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Building brands that last

In just the past two months, I have spoken to 2 entrepreneurs in the food industry. Both have created amazing, innovative products in the food industry, but struggled to get their businesses off the ground.

These entrepreneurs were passionate about their products, spotted a gap in the market, and created products that have the potential to disrupt the fields they operate in. Both had followed every protocol in product development, food safety and checked all the boxes. So why is it so hard for them to get out of the starting blocks and build brands that last?

Speaking to them, it became clear that they had spent all their time and effort in the development of their products, but neglected to develop clear marketing strategies that will establish them in the market and to cut through all the clutter.

“A product is only as good as the problem it helps to solves.”

As entrepreneurs and business owners, we need to realise that the products we make and what our clients buy from us, are two different things entirely. Luca Cordero di Montezemolo, the former chairman of Ferrari said it like this: “We don’t sell a car; we sell a dream.”

We need to learn to think and act more like marketers by tapping into the mindset of our potential customers. Who are they, what are their needs, their pain points, what problems can we help solve for them? By understanding the world of my customer, I would know that I can approach them with a reputation management solution, rather than a list of PR services.

I had the privilege to work on one of SA’s iconic battery brands, a category where everyone competes for better, longer-lasting batteries. The struggle with his approach is that the slightest innovation on a competitor’s side means that we lose our claim. We set out on a consumer research campaign and found some interesting insights that shaped our future marketing efforts. We discovered that consumers hate buying batteries, it is a grudge purchase at best, having to pay to make things they love work. So, we restructured our campaign around just that, “For moments that last!” We further quantified the campaign by showing consumers how many pictures they can take or how many hours they can play online games for, using our batteries.

“Customers are not buying our products and services; they are buying the things our products and services allow them to achieve.”

Here are three tips to help you think and act like a marketer:

  1. Look at your competitors.

I have heard so many customers say these words: “We are not concerned about what our competitors are doing.” The problem with that thinking is that you might not be concerned about your competitors, but one thing is for sure, your customers are. They will do their due diligence and call a couple of providers to find the best solution to their problems, and often at the best price. Look at your competition; what do they offer, what don’t they offer, what do you do better and why should your customer buy from you rather than them. Perhaps a better service offering? A longer-lasting product? Or perhaps your expertise in the field makes you a business partner and not another product distributor.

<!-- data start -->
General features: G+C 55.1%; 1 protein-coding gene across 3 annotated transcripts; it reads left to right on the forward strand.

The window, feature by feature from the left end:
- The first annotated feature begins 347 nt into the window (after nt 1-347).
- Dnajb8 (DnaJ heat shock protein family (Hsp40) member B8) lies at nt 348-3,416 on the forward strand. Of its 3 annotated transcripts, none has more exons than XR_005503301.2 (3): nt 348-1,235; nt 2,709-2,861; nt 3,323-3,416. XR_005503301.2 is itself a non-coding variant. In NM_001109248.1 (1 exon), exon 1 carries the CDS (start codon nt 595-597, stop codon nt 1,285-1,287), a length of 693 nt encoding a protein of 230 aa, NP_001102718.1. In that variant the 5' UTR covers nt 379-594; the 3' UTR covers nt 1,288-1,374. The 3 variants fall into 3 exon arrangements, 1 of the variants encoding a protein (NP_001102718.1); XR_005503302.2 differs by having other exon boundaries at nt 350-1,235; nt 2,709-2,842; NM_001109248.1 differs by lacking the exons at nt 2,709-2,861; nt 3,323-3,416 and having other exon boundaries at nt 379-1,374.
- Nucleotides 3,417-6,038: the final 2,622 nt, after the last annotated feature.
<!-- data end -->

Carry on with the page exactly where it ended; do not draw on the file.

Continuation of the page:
2. Get to know your customer.

Talk to them, find out about their industries, read the news, take interest in the things that interest them.

In the old days, we used to take our customers golfing. As a non-golfer, I have often wondered why this was (and in some cases, still is) such a great business tactic. I have come to two conclusions: 1) You are showing interest in something important to them, and 2) You have time to talk, you have time to listen to them speak about the issues and challenges they face every day. Now I am not suggesting we all go play golf, but rather to learn from the principle: GET TO KNOW YOUR CUSTOMERS.

3. Learn to speak their language.

My wife and I went out for dinner a while back. Across from us sat a young couple, it seemed like it was their first date. The entire evening, the young man sat there and spoke endlessly about himself; his car, what he is studying, his family beach house, his career plans. He went on and on. I looked at the lady and as the evening progressed, it became clear she was becoming rather bored with the conversation. I felt like going over to him and whisper in his ear: “Stop talking and just ask her to tell you something about her.” I cannot help but relate this to us as marketers. If we go on and on, talking about how wonderful our products are and all the services we offer, are we not a little like the young man? If we stopped and listened for a while, we would know what they love, and we can start shaping the narrative around mutual interests.

Early on, while still dating, I learned my wife loved horses and adventure, so I shaped our dates around just that. Horse riding on the beach, bridge swinging and walking the high ropes. I learnt to speak her language.

We build brands that last by continually developing the market in which we operate. You need to commit to spending as much time in your marketing as you do in any other key area of your business –  continue to develop great products that solve real problems and package them in a way that your customer can understand its value.